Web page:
Suppression of Endothelial AGO1 Promotes Adipose Tissue Browning and Improves Metabolic Dysfunction

Xiaofang Tang, Yifei Miao, Yingjun Luo, Kiran Sriram, Zhijie Qi, Feng Mao Lin, Yusu Gu, Chih Hung Lai, Chien Yi Hsu, Kirk L. Peterson, Kendall Van Keuren-Jensen, Patrick T. Fueger, Gene W. Yeo, Rama Natarajan, Sheng Zhong, Zhen Bouman Chen

Research output: Contribution to journalArticlepeer-review

28 Citations (Scopus)


BACKGROUND: Metabolic disorders such as obesity and diabetes mellitus can cause dysfunction of endothelial cells (ECs) and vascular rarefaction in adipose tissues. However, the modulatory role of ECs in adipose tissue function is not fully understood. Other than vascular endothelial growth factor-vascular endothelial growth factor receptor-mediated angiogenic signaling, little is known about the EC-derived signals in adipose tissue regulation. We previously identified Argonaute 1 (AGO1; a key component of microRNA-induced silencing complex) as a crucial regulator in hypoxia-induced angiogenesis. In this study, we intend to determine the AGO1-mediated EC transcriptome, the functional importance of AGO1-regulated endothelial function in vivo, and the relevance to adipose tissue function and obesity. METHODS: We generated and subjected mice with EC-AGO1 deletion (EC-AGO1-knockout [KO]) and their wild-type littermates to a fast food-mimicking, high-fat high-sucrose diet and profiled the metabolic phenotypes. We used crosslinking immunoprecipitation- and RNA-sequencing to identify the AGO1-mediated mechanisms underlying the observed metabolic phenotype of EC-AGO1-KO. We further leveraged cell cultures and mouse models to validate the functional importance of the identified molecular pathway, for which the translational relevance was explored using human endothelium isolated from healthy donors and donors with obesity/type 2 diabetes mellitus. RESULTS: We identified an antiobesity phenotype of EC-AGO1-KO, evident by lower body weight and body fat, improved insulin sensitivity, and enhanced energy expenditure. At the organ level, we observed the most significant phenotype in the subcutaneous and brown adipose tissues of KO mice, with greater vascularity and enhanced browning and thermogenesis. Mechanistically, EC-AGO1 suppression results in inhibition of thrombospondin-1 (THBS1/TSP1), an antiangiogenic and proinflammatory cytokine that promotes insulin resistance. In EC-AGO1-KO mice, overexpression of TSP1 substantially attenuated the beneficial phenotype. In human endothelium isolated from donors with obesity or type 2 diabetes mellitus, AGO1 and THBS1 are expressed at higher levels than the healthy controls, supporting a pathological role of this pathway. CONCLUSIONS: Our study suggests a novel mechanism by which ECs, through the AGO1-TSP1 pathway, control vascularization and function of adipose tissues, insulin sensitivity, and whole-body metabolic state.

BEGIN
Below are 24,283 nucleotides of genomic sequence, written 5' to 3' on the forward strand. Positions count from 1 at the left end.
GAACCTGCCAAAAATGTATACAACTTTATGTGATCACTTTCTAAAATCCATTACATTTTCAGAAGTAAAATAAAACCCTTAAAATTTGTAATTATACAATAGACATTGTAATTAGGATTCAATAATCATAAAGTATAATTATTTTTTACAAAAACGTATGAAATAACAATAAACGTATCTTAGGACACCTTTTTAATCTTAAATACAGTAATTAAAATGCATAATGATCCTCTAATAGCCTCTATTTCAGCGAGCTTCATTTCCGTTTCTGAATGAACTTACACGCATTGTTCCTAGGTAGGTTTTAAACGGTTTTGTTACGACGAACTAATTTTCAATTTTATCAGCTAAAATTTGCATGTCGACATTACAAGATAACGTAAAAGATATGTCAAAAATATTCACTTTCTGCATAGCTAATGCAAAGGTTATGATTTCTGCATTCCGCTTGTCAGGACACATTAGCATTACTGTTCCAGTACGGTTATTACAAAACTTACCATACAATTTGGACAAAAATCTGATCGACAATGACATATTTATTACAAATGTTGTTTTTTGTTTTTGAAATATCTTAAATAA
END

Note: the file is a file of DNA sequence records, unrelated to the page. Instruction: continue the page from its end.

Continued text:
Original languageEnglish
Pages (from-to)365-379
Number of pages15
Issue number4
Publication statusPublished - Jul 28 2020


  • adipose tissue
  • AGO1
  • angiogenesis
  • endothelial cells
  • insulin resistance
  • obesity
  • TSP1/THBS1

ASJC Scopus subject areas

  • Cardiology and Cardiovascular Medicine
  • Physiology (medical)


Dive into the research topics of 'Suppression of Endothelial AGO1 Promotes Adipose Tissue Browning and Improves Metabolic Dysfunction'. Together they form a unique fingerprint.

Cite this